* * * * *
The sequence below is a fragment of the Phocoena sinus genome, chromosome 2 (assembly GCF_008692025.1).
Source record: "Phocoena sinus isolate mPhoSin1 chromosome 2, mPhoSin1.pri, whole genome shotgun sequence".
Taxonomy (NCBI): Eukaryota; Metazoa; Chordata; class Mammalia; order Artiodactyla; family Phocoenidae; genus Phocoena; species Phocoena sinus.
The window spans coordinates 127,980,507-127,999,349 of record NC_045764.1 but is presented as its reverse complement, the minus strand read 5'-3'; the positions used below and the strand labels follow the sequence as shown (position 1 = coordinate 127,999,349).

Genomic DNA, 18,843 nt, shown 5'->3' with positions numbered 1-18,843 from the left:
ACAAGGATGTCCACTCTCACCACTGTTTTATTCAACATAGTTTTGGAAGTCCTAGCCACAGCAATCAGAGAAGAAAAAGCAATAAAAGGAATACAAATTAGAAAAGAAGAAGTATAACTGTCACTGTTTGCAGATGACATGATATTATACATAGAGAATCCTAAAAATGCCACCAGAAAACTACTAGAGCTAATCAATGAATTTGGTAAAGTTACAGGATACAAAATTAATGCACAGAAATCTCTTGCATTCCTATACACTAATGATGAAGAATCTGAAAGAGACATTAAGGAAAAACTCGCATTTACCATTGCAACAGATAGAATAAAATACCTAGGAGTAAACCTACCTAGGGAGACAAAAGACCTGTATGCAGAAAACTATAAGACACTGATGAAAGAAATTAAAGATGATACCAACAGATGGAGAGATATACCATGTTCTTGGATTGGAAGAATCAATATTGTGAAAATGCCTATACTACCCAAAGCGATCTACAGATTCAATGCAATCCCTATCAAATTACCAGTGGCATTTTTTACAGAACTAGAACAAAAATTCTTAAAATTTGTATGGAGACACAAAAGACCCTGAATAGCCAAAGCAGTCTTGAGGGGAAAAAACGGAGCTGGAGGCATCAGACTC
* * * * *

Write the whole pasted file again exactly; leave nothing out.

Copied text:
The sequence below is a fragment of the Phocoena sinus genome, chromosome 2 (assembly GCF_008692025.1).
Source record: "Phocoena sinus isolate mPhoSin1 chromosome 2, mPhoSin1.pri, whole genome shotgun sequence".
Taxonomy (NCBI): Eukaryota; Metazoa; Chordata; class Mammalia; order Artiodactyla; family Phocoenidae; genus Phocoena; species Phocoena sinus.
The window spans coordinates 127,980,507-127,999,349 of record NC_045764.1 but is presented as its reverse complement, the minus strand read 5'-3'; the positions used below and the strand labels follow the sequence as shown (position 1 = coordinate 127,999,349).

Genomic DNA, 18,843 nt, shown 5'->3' with positions numbered 1-18,843 from the left:
ACAAGGATGTCCACTCTCACCACTGTTTTATTCAACATAGTTTTGGAAGTCCTAGCCACAGCAATCAGAGAAGAAAAAGCAATAAAAGGAATACAAATTAGAAAAGAAGAAGTATAACTGTCACTGTTTGCAGATGACATGATATTATACATAGAGAATCCTAAAAATGCCACCAGAAAACTACTAGAGCTAATCAATGAATTTGGTAAAGTTACAGGATACAAAATTAATGCACAGAAATCTCTTGCATTCCTATACACTAATGATGAAGAATCTGAAAGAGACATTAAGGAAAAACTCGCATTTACCATTGCAACAGATAGAATAAAATACCTAGGAGTAAACCTACCTAGGGAGACAAAAGACCTGTATGCAGAAAACTATAAGACACTGATGAAAGAAATTAAAGATGATACCAACAGATGGAGAGATATACCATGTTCTTGGATTGGAAGAATCAATATTGTGAAAATGCCTATACTACCCAAAGCGATCTACAGATTCAATGCAATCCCTATCAAATTACCAGTGGCATTTTTTACAGAACTAGAACAAAAATTCTTAAAATTTGTATGGAGACACAAAAGACCCTGAATAGCCAAAGCAGTCTTGAGGGGAAAAAACGGAGCTGGAGGCATCAGACTC